PhotoBox Fragment Dos – Hardware & WiFi Hotspot

Hardware

The CubieTruck is a good start, to turn it into a useful photo storage device, I believe that it needs a few hardware additions. The hardware I’ve used is detailed below:
  • CubieTruck;
  • Black Ewell case – it has a nice rubberised exterior and enough space for all of the other items I wanted to add;
  • WD 1.0TB 2.5″ hard drive – the case is specific for 2.5″ disk and you can power it from the board. There is a 3.5″ adapter available, which requires a dedicated external power supply;
  • 5300mAh Li-bartery – found on https://www.buyapi.ca/;
  • 150M USB WiFi Module – explained lower why I use 2 WiFi adaptors;
  • 2A USB power-supply – not necessary if you already have one and,
  • Double-sided tape – to hold the battery in place.
The battery fits neatly underneath the harddrive (only the cable shown in the image). For a nice guide on the hardware install see the following link: http://cubieboard.org/2014/02/27/ewell-has-come-minipc-not-be-far-behind/
Approximate over all cost is somewhere in $200-$250 (CAD): $100 of which was the 1TB drive (March 2014).

A WiFi hotspot

WiFi Background

The initial plan was to let the PhotoBox connect to a network through WiFi or Ethernet (or both) for my devices to gain access. This works well while at home; however after setting up the WiFi (see the first Blog post), I realised that access to setup the WiFi access (to other networks) would require a cable between the box and a computer to connect to new hot[-]spots.

For a very small price, there is a USB WiFi Dongle (specifically for CubieBoard I and II) that I added to the set up to allow it to act as both a WiFi client and hotspot. Note: there are other ways that this would be possible, such as a script that auto-starts the hotspot after it detects there is no active WiFi, but I wanted to keep it simple for the initial project set up.

WiFi USB Dongle

Before trying to set up the PhotoBox as a WiFi hotspot, I needed to ensure that I could still access the internet wirelessly and through a cable. The cable, known as ‘eth0’ was already working as is the onboard WiFi known as ‘wlan0’. The USB WiFi Dongle wasn’t detected until I added its module to the kernel:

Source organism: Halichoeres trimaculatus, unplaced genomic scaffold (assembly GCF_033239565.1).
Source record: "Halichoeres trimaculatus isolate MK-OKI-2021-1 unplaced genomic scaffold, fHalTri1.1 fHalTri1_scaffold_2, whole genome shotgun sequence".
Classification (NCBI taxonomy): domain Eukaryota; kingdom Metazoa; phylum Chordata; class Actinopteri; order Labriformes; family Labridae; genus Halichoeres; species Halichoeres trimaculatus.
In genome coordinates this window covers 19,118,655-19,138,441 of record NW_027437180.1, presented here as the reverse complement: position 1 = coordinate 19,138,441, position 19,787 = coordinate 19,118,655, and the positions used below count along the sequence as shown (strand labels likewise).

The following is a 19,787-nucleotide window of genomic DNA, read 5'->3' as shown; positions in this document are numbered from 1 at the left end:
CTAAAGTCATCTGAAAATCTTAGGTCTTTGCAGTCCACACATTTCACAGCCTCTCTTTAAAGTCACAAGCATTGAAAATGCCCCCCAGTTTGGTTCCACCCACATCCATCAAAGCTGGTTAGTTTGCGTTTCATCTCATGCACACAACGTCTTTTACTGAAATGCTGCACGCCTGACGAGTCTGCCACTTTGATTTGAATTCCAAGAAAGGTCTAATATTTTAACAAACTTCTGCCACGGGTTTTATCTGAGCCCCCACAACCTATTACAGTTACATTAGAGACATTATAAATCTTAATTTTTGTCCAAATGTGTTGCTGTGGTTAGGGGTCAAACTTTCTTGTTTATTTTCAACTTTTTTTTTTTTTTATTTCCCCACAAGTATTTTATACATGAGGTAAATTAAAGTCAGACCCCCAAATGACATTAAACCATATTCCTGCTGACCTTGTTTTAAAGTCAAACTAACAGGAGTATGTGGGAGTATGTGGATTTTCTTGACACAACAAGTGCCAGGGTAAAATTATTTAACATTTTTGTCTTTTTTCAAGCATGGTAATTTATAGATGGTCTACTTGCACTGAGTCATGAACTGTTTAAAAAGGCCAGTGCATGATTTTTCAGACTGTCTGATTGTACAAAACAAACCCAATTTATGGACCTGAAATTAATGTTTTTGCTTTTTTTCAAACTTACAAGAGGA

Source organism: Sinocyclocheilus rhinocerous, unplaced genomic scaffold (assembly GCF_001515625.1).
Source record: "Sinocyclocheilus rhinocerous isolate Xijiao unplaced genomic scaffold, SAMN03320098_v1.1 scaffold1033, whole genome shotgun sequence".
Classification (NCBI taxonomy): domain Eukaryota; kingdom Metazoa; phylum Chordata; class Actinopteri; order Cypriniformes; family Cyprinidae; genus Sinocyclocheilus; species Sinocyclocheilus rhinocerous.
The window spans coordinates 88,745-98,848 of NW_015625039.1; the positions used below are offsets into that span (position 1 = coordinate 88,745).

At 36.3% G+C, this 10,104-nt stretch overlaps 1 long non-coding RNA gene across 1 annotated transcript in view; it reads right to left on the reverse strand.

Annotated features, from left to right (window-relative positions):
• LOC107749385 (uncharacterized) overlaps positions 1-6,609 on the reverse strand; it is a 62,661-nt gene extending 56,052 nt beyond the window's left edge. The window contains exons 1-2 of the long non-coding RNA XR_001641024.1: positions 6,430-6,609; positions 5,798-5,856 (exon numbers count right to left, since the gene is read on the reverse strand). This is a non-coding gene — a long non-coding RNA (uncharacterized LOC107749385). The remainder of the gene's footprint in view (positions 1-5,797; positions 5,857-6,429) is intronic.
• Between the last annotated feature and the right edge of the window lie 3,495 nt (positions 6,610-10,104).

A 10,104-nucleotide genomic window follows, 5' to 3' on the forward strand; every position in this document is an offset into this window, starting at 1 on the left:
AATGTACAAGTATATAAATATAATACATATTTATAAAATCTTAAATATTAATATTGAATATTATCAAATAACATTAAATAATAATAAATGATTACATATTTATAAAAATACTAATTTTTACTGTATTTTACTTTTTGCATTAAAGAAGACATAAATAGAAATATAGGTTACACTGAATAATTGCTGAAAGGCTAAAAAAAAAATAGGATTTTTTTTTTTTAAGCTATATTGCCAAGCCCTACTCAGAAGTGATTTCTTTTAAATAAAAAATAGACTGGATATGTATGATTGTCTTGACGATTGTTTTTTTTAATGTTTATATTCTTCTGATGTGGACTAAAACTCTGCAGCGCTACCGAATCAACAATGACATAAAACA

$ sudo
$ modprobe 8188eu
$ ifconfig -a
$ iwlist wlan1 scan
The initial network configuration is just the same as before, edit “/etc/network/interfaces” and add:
auto wlan1
iface wlan1 inte dhcp
wpa-conf /etc/wpa.conf
(for testing I use the same wifi file)
$ ifconfig wlan1 down
$ ifconfig wlan1 up
$ ifconfig
Both interfaces now show an IP address, and connection to the router. (remember to add the module into the “/etc/modules” file to have it operate on boot).

Hotspot Software & Settings

Hostapd is the program that I used for creating and managing the WiFi hotspot. It can be obtained through apt-get (for version 1 at time of writing), but for higher level security (WPA or WPA2) you need version 2.

Getting hostapd v2

Normally I’m not a fan of compiling software that I want to use, if something goes wrong you need a lot of patience to sort it out, thankfully there is a decent setup-by-setup guide found at: http://www.pietervanos.net/knowledge/debian-install-hostapd-2/ I have also included the steps I followed as a reference point here:
$ sudo apt-get install git-core
$ cd ~/
$ git clone git://w1.fi/srv/git/hostap.git
$ cd hostap/hostapd
$ cp defconfig .config
$ sudo apt-get install build-essential pkg-config
$ sudo apt-get install libnl-3-dev libnl-genl-3-dev libssl-dev

Edit the “.config” file and remove the ‘#’ from the beginning of the following lines:

CONFIG_LIBNL32=y
CONFIG_IEEE80211N=y
CONFIG_IEEE80211AC=y
CONFIG_DEBUG_FILE=y
CONFIG_HS20=y
$ sudo make
$ sudo make install
$ hostapd -v
Update the kernal modules “/etc/modules” to all for the WiFi card to act as a hot-spot
bcmdhd op_mode=2

Making a WiFi hotspot

For ‘quick and easy’, only a few basic settings are applied to the hostapd config file “/etc/hostapd-basic.conf”:
interface=wlan0
driver=nl80211
ssid=test
channel=1
wpa_passphrase=password

I’m using the onboard WiFi ‘wlan0’ as the hotspot interface: to test, just start the hostapd application:

sudo hostapd /etc/hostapd.conf
A machine / mobile device can now see the WiFi (and probably connect), but nothing more until the network configuration which will be in the next blog post.
use ‘control’ + ‘c’ keys together to terminate before continuing to the next bet.
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